Syrian PM Defects, Assad Regime Trembles
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  • “the sooner the fighting ends, the less ugly the aftermath will be.”

    The best case scenario is that Syria breaks apart into ethnic cantons where various groups can hole up and defend themselves. The worst case is that jihadists take over the country and use it as a platform to launch genocides against Alawites and Christians. We are a lot closer to the worst case than we are to the best.

  • Kevin

    If we are already beyond any hope of moderate forces triumphing, then a prolonged war might bleed both forces hostile to the United States. Of course the humanitarian consequences of that would probably be horrific. But we might be beyond even that possibility as the opposition seems to be gathering momentum. Will the Russians try to step in to save Assad? Probably not, Putin doesn’t need a Mediterranean quagmire.

  • thibaud

    What do you think US policy should be, Mr Mead?

  • Mick The Reactionary


    “Assad Regime Trembles”

    Assad tremble is nothing compared to Syrian Christians trembles.

    Another victory is withing reach for Arab Springers and brainless democratizers in B. Hussein Obama regime.

  • Mick The Reactionary

    @Walter Sobchak:

    “The best case scenario is that Syria breaks apart”

    Respectfully disagree.

    By Far the best case is for Turkey, Saudis and Iran to get involved to the fullest and all sides to lose after after running out of manpower and jihadi zeal.

  • Nathan

    @ thibaud – We’ve had enough posts from Professor Mead without a recommendation now to conclude that he doesn’t see any easy way out of it, and I’d tend to agree. Due to a number of factors (overstressed military, budget problems and opposition from Russia & China) any possibility of aggressive involvement is remote by now. Possibly we could have had a larger impact at the outset, but that’s a bygone.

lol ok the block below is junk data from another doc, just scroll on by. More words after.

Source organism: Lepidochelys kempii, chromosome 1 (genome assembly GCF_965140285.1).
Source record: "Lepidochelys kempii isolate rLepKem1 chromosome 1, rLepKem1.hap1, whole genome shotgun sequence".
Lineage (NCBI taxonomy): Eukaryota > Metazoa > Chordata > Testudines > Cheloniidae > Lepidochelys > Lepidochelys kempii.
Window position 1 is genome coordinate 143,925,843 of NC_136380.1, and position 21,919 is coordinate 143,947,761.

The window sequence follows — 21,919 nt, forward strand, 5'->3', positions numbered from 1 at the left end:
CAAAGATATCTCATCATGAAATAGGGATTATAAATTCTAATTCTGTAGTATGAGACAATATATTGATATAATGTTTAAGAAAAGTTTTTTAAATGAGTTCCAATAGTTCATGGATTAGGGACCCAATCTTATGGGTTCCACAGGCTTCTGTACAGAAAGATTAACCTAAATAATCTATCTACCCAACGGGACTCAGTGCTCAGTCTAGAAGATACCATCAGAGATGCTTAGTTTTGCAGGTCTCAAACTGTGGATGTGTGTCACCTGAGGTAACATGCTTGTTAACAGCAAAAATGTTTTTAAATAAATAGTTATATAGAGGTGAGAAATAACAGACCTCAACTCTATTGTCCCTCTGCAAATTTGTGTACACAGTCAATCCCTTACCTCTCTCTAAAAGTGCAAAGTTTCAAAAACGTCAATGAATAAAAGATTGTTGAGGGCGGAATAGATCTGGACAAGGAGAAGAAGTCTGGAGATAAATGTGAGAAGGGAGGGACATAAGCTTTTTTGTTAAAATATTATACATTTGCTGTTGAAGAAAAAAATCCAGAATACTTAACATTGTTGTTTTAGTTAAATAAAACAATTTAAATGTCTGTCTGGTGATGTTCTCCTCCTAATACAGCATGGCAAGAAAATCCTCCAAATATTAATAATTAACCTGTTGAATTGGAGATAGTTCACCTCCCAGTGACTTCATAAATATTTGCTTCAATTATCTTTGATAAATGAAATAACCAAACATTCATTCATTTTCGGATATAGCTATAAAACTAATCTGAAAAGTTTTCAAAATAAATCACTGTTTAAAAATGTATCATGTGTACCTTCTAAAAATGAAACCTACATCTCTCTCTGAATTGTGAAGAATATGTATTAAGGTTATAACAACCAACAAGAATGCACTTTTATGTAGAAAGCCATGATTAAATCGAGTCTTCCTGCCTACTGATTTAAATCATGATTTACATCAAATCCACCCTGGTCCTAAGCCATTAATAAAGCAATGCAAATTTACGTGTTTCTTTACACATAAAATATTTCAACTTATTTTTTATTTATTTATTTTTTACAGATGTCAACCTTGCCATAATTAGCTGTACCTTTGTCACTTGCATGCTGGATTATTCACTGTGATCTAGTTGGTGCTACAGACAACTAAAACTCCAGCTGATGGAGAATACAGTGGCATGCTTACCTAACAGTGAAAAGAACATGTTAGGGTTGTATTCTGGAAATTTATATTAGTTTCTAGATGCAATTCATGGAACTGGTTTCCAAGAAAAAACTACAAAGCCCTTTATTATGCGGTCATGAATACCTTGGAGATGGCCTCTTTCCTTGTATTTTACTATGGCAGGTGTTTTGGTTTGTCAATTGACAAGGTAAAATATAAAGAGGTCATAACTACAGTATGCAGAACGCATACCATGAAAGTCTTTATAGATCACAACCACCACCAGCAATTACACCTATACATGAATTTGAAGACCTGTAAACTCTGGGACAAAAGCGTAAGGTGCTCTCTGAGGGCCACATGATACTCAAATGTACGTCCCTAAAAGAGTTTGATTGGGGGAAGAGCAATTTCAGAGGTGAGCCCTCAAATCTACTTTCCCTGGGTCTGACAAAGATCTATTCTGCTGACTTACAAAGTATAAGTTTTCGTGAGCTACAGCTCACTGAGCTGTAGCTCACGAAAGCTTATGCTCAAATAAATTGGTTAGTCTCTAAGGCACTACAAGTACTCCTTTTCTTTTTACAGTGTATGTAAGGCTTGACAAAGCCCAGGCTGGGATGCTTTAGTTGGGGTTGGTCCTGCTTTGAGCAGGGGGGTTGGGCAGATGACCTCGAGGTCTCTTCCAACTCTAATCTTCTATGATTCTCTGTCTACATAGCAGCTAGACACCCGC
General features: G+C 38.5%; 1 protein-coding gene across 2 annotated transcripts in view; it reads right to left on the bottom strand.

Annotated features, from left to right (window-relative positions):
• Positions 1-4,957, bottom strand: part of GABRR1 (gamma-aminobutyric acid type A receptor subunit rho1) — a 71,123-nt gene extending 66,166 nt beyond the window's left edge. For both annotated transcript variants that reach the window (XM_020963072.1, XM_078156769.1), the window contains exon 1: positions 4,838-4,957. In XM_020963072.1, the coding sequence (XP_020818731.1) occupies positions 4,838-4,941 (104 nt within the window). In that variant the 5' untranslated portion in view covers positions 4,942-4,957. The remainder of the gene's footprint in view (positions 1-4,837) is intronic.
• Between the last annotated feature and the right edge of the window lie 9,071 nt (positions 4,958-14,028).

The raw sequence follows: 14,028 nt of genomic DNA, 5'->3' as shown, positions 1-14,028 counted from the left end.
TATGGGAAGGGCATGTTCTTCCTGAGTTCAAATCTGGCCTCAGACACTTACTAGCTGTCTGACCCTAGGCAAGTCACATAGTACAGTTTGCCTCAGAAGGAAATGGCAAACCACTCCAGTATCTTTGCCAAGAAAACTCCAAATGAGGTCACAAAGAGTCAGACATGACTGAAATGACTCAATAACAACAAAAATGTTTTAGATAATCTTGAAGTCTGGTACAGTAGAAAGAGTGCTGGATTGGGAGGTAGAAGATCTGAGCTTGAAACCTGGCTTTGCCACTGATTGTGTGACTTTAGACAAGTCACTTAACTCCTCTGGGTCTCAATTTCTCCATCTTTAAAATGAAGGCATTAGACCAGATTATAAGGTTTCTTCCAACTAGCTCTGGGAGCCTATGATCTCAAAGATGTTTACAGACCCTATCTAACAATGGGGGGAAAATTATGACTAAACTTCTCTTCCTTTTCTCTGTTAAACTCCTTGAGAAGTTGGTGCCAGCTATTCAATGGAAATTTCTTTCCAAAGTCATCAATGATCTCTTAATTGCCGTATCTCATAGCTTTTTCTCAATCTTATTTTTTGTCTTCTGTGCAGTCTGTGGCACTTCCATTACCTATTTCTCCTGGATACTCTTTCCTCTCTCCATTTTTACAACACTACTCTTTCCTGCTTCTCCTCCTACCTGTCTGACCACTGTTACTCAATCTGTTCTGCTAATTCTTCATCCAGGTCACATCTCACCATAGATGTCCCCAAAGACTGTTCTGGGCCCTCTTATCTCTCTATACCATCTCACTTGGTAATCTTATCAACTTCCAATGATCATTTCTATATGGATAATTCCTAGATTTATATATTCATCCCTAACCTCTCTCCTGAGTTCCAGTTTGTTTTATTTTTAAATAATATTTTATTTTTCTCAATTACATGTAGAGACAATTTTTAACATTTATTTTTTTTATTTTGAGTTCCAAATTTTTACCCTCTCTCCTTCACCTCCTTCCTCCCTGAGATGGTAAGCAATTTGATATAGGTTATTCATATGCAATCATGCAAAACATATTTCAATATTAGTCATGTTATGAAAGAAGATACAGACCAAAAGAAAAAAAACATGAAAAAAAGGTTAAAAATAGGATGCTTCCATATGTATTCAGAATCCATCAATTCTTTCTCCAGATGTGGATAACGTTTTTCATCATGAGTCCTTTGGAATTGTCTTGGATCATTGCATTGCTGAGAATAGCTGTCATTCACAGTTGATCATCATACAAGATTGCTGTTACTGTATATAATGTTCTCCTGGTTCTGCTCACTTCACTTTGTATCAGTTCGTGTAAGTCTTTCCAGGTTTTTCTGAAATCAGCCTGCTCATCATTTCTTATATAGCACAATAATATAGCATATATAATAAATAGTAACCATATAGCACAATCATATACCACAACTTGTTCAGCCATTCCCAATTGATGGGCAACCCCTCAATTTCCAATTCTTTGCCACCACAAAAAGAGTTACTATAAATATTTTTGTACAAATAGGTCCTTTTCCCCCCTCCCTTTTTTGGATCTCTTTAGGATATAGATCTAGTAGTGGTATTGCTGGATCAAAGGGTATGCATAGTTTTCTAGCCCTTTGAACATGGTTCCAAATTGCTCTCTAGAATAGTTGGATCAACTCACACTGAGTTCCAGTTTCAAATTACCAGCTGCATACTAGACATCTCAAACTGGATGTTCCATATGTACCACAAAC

Given what appears to be Mead’s conclusion, that this needs to end quickly, I’d imagine that our efforts would be best spent in attempting to establish relations with the rebels (not necessarily arming them and certainly not with high-grade equipment) and in doing everything we can to encourage Assad to take an exile/escape deal (probably through the Arab states we aren’t enemies with), however remote that possibility might seem given the number of times he’s refused so far. Probably we also continue the dog & pony show at the UN as well, if only to broadcast our intentions.

    The obvious downsides alone seem to argue against deeper involvement than that at this point, and that ignores the high likelihood of unintended consequences. If we ever had any effective means to influence this situation, I think those means are long past eroded.

    So long as I’ve already mentioned the UN, I’m chalking this up as one more episode that demonstrates just how laughably ineffective the UN is at accomplishing anything that matters.

  • Cunctator

    How important is the Syrian PM? Is he a significant figure in the regime or just a placeholder?

    The downfall of the Assad regime has been predicted for over a year now, and it is still there. I would not hold my breath that Assad and his gang will disappear from the political stage anytime soon.

  • David

    #7 Cunctator,

    The Syrian PM is NOT a significant figure, because he is not in the small, decision making circle. He is a bureaucrat, who was probably bribed to change sides.

    The most tragic part is the fate of the minorities (Christians, Alawites, Druze, etc.) who will be slaughtered (!) by the peaceful members of the religion of peace! And, B. Hussein Obama is … well… missing in action! Where is Jeremiah Wright when you need him?

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